Sixteen taxi dispatchers were charged Wednesday in a bribery scheme in which authorities said they solicited kickbacks from cabdrivers to cut lines at Kennedy Airport, bypassing long waits for fares.
The dispatchers, mostly Brooklyn and Queens residents, were employed by subcontractor Gateway Group One, a Newark company that provides dispatching and security services at Kennedy, LaGuardia and Newark Liberty International Airport, the company said.
The scam allegedly allowed drivers to "cut the line" -- moving them ahead of other drivers forced to wait in a central holding area until dispatched for fares. Drivers paid dispatchers bribes, about $10 dollars per fare, to report to the terminals without waiting, said Queens District Attorney Richard A. Brown, who announced the arrests along with Port Authority Inspector General Robert E. Van Etten in a news release.
"Though the alleged bribes paid each time amounted to only a few dollars, on busy days, thousands of cabs pass through JFK's terminals during an eight-hour shift -- giving a dishonest dispatcher the opportunity to make hundreds of dollars on a daily basis," Brown said in the statement.
Brown said dispatchers regulate the movement of taxis from the holding area, where the wait for a fare is about two to three hours. Typically, each driver leaving the lot is issued a dispatch ticket with the vehicle's medallion number, date and time they left the area.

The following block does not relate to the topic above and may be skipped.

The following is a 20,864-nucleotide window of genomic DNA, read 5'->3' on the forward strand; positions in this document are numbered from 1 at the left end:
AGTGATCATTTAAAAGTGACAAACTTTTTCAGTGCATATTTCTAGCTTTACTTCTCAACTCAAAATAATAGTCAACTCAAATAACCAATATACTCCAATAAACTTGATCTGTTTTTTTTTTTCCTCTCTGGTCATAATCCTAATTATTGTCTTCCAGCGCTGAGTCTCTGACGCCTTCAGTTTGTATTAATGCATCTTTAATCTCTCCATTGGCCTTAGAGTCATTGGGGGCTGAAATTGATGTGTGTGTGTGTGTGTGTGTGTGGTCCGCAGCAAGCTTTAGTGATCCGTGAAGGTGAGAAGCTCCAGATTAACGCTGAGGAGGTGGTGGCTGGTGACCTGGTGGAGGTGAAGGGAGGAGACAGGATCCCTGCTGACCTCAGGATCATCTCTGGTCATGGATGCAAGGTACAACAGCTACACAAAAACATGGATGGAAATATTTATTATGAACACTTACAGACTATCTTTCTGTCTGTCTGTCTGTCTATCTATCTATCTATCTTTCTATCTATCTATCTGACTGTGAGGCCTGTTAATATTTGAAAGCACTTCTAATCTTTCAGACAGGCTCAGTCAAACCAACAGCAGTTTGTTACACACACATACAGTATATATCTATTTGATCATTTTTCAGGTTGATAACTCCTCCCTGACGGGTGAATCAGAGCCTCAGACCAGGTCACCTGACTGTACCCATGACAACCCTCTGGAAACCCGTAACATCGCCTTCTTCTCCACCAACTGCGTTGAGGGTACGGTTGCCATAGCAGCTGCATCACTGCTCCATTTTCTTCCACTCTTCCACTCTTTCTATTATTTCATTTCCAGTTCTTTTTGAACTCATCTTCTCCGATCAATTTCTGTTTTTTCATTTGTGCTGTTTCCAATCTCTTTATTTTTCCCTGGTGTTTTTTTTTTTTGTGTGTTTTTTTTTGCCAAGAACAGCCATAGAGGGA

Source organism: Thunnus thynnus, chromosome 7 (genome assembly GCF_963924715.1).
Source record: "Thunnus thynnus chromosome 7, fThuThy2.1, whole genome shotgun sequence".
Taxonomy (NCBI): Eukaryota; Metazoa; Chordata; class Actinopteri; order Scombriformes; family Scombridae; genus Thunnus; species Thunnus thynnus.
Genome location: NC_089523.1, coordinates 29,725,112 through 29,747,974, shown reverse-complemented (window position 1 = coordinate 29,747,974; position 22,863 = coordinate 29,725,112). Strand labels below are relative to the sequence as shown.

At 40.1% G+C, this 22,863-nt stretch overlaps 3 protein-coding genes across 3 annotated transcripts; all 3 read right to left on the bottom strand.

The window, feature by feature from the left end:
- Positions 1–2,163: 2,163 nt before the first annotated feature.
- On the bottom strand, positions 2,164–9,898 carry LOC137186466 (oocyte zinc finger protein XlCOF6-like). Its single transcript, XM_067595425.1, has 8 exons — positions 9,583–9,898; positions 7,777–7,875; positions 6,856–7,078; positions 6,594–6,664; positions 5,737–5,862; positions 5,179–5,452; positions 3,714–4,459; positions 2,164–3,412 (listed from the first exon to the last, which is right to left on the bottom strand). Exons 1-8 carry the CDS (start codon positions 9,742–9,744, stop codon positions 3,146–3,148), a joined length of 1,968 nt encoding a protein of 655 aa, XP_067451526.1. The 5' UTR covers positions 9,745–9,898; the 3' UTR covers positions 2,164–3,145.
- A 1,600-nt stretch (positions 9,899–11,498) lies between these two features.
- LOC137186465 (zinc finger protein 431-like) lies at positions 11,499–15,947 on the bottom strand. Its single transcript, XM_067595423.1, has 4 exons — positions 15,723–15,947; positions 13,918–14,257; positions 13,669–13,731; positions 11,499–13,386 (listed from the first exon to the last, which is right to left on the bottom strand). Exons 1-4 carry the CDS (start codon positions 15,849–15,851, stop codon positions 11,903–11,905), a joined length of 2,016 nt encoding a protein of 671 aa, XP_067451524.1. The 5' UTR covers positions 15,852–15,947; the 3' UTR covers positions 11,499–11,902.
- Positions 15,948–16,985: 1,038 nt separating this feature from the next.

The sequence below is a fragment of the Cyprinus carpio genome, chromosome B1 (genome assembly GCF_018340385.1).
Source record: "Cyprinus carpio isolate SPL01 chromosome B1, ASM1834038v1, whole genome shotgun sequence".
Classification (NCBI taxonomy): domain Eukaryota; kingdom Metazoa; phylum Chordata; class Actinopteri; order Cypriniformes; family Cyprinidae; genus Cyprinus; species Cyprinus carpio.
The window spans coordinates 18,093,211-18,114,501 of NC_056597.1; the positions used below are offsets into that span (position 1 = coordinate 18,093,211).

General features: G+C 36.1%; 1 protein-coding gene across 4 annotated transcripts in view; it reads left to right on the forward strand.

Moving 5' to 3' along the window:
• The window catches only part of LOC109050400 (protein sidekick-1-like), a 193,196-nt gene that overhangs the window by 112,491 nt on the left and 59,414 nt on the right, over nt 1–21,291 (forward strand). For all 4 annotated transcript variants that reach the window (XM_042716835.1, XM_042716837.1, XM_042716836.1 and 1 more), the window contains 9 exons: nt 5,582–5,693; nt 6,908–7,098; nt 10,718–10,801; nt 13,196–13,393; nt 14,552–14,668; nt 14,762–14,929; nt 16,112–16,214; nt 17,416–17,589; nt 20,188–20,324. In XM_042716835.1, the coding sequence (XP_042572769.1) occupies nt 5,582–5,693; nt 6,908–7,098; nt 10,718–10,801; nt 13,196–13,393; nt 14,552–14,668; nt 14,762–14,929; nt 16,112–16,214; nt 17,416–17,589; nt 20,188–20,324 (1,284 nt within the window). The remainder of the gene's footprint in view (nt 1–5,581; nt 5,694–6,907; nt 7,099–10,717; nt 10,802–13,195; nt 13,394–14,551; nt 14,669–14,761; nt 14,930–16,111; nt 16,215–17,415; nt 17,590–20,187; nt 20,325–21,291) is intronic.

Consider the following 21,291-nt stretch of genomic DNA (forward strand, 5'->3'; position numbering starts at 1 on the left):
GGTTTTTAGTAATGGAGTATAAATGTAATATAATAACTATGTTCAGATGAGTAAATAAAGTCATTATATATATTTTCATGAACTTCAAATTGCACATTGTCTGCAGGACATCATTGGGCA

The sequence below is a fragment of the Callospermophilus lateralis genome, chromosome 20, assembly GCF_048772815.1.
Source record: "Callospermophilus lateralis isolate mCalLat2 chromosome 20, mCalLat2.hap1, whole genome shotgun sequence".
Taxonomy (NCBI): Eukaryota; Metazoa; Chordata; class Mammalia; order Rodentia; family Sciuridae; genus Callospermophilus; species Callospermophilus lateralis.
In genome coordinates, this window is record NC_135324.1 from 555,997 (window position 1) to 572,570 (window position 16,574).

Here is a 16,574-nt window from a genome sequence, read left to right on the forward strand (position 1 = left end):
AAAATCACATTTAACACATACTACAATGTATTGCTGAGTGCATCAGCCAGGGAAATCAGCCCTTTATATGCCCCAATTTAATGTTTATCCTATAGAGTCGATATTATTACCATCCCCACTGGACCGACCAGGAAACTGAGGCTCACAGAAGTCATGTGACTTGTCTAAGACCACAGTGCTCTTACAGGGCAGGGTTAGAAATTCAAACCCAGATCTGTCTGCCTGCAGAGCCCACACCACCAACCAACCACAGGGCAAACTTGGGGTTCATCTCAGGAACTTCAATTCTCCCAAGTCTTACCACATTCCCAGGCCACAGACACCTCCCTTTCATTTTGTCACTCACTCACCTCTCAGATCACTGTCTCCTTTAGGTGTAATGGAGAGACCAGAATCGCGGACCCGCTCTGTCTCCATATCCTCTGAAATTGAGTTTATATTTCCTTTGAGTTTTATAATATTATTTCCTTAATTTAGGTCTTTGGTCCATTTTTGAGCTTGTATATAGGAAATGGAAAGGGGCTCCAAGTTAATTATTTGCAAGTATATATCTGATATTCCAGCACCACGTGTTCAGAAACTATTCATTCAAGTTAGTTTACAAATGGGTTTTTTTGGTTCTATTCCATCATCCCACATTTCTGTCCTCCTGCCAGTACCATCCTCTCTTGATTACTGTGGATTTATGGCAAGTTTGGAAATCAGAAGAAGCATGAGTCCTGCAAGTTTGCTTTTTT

The 15 dispatchers were arrested after they showed up at the airport believing they had been invited to a training session. A sixteenth dispatcher was expected to be arrested Wednesday night.
Each defendant was charged with second-degree commercial bribe receiving, official misconduct and receiving unlawful gratuities -- all misdemeanors punishable by up to 1 year in jail.
Gateway said the 16 employees were terminated Wednesday.
A source familiar with the investigation said drivers, in some cases, also received a fraudulent "shorty ticket," usually only given to drivers who pick up shorter distance fares. The ticket allows drivers to head directly to the terminal for their next fare, bypassing the usual wait. Those tickets are not allowed to be sold to drivers, officials said.
Authorities said the scam ran from December 2012 through February. Investigators, who used confidential informants and electronic surveillance, started their probe after receiving an anonymous tip.
Independently, Gateway said it had conducted its own review first after receiving complaints on its 24-hour ethics line and reported its findings to law enforcement.
Van Etten said Gateway and the Taxi and Limousine Commission cooperated with the investigation.
With John Valenti